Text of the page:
Takeaways from Obama's last news conference of the year

This is a rush transcript from "Special Report with Bret Baier," December 16, 2016. This copy may not be in its final form and may be updated.


PRESIDENT BARACK OBAMA: I can assure the public that there was not the kind of tampering with the voting process that was a concern in early September when I saw President Putin in China. I felt that the most effective way to ensure that that didn't happen was to talk to him directly and tell him to cut it out or there were going to be some serious consequences if he didn't.

Over a third of Republican voters approve of Vladimir Putin, the former head of the KGB. Ronald Reagan would roll over in his grave.

I'm finding it a little curious that everybody is suddenly acting surprised that this looked like it was disadvantaging Hillary Clinton, because you guys wrote about it every day.

I don't think she was treated fairly during the election.


BRET BAIER, ANCHOR: President Obama today in his last news conference of the year saying that the Russians did hack into the DNC and into John Podesta's e- mails to try to tilt the election toward Donald Trump. As you heard, he said it didn't affect the actual voting process, but it did try to interfere with the election.

The Trump team has not responded to the news conference since then but earlier in the day Donald Trump tweeted out, "Are we talking about the same cyber-attack where it was revealed that the head of the DNC illegally gave Hillary the questions to the debate?" Also tweeting, "Well, we all did it together. I hope the movement fans will go to D.C. on January 20th for the swearing in. Let's set the all-time record," talking of course about the inauguration.

Let's bring in our panel, syndicated columnist George Will, A.B. Stoddard, associate editor at Real Clear Politics, Matt Schlapp, contributor with The Hill. George, the news conference, what you took from it? It was rather lengthy.

GEORGE WILL, SYNDICATED COLUMNIST: His long opening statement was quite interesting because he raised this question of the danger of a cyber-war arms race and the need for international norms. And he made a threat. He really said that we're -- to use the cold war analogy, we're in now a period of mutual assured destruction because what they did to us we can do to them.

Earlier in the show tonight we had that woman in the Pentagon talking about the gray space between war and peace. The United States using a Stuxnet virus damaged the physical infrastructure, the centrifuges, of the Iranian nuclear group. That is a grey area that looks an awful lot like an act of war. Now, in the president's statement he said we are going to try and publicize what happened but we have to protect sources and methods by keeping some things secret. I hope it's not a lot to be kept secret because as Pat Moynihan said in an excellent book on the subject of secrecy, secrecy is government regulation. Most regulations regulate what we can do. This regulates what we can know. And it seems to me very important that we know what happened here.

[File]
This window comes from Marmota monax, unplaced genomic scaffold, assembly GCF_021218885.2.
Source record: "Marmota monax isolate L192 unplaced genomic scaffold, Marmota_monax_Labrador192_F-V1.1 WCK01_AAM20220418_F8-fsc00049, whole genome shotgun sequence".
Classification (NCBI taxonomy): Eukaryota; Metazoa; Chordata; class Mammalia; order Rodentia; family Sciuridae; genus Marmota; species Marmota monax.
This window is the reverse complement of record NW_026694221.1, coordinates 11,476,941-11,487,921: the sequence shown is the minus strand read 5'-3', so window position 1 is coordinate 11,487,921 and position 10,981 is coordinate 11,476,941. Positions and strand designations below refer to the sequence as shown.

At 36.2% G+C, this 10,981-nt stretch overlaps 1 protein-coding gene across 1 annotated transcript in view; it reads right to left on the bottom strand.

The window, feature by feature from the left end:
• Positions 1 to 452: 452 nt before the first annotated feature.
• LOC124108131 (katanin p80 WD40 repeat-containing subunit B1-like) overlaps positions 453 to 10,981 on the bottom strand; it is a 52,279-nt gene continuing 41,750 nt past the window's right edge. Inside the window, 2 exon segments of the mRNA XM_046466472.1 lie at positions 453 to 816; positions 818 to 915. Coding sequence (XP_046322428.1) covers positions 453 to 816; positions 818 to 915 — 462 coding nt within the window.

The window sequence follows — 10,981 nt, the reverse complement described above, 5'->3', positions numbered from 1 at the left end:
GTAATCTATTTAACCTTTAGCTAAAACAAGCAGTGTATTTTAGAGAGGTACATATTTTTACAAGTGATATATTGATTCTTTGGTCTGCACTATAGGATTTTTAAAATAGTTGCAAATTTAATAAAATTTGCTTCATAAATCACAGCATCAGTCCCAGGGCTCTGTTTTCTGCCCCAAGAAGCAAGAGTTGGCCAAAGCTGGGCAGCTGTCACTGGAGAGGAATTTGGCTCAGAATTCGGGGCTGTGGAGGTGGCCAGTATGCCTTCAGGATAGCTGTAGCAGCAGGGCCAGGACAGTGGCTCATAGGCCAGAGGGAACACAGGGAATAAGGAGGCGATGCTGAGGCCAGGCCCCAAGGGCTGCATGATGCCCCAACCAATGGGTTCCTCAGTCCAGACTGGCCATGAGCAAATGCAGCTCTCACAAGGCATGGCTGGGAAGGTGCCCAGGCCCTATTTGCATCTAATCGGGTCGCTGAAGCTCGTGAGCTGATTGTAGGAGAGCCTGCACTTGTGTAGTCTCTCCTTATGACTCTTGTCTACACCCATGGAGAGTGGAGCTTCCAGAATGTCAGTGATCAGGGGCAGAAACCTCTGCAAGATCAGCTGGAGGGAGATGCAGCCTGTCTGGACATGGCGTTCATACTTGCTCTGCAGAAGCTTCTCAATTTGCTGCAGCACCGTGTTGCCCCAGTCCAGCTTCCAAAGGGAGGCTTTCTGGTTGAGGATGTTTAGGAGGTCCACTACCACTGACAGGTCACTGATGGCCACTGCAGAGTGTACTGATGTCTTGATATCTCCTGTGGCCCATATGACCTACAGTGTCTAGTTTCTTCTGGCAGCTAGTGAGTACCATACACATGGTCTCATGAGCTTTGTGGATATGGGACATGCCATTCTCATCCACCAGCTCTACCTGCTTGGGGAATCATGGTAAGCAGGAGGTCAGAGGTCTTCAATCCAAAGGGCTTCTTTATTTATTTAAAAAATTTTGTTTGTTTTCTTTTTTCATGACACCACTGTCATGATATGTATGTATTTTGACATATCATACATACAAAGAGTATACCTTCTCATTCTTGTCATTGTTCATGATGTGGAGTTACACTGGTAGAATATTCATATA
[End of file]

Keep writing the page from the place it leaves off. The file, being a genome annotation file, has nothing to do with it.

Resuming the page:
BAIER: A.B., what did you take away from it? Obviously, spent most of the news conference talking about the hacking and Russia.

A.B. STODDARD, REAL CLEAR POLITICS: Well, I was really struck by his comments on Syria and how the blood and atrocities in Syria, the butchering by Assad of his own people, are on the hands of the Russians and Iranians.

BAIER: Let me play a piece of that and we will come back.


OBAMA: There are places around the world where horrible things are happening, and because of my office, because I'm president of the United States, I feel responsible. I ask myself every single day, is there something I could do that would save lives and make a difference? With respect to Syria, what I have consistently done is taken the best course that I can to try to end the civil war while having also to take into account the long-term national security interests of the United States.



STODDARD: I just thought it was very poignant to hear President Obama use phrases like we were not successful and I feel responsible. Regardless of what you think of when he didn't intervene and how he didn't intervene, there are no easy choices. And he essentially said without invading Syria and leaving that country with our own blood and treasure to a moderate opposition that isn't even, he said, cohesive enough to govern afterwards in place of the regime, we couldn't do it. It would ask too much of Americans to go and rescue Syria.

And when he talked about Donald Trump's supposed policy on safe zones, it was a very painful discussion of how there are no options, even for Donald Trump. A safe zone is not possible. There won't be the permission of the Russians or the Iranians or the Syrians. You would have to go in and protect territory.

BAIER: But his inaction at the beginning, his choice not to make a choice created the spiraling lack of choices later on.

STODDARD: Right. I just want struck that he was so heavy with responsibility and it was very painful for him. And it set up for all of us going forward the lack of choices there are at this point and how much Donald Trump will be boxed in in trying to get out of the mess in Syria.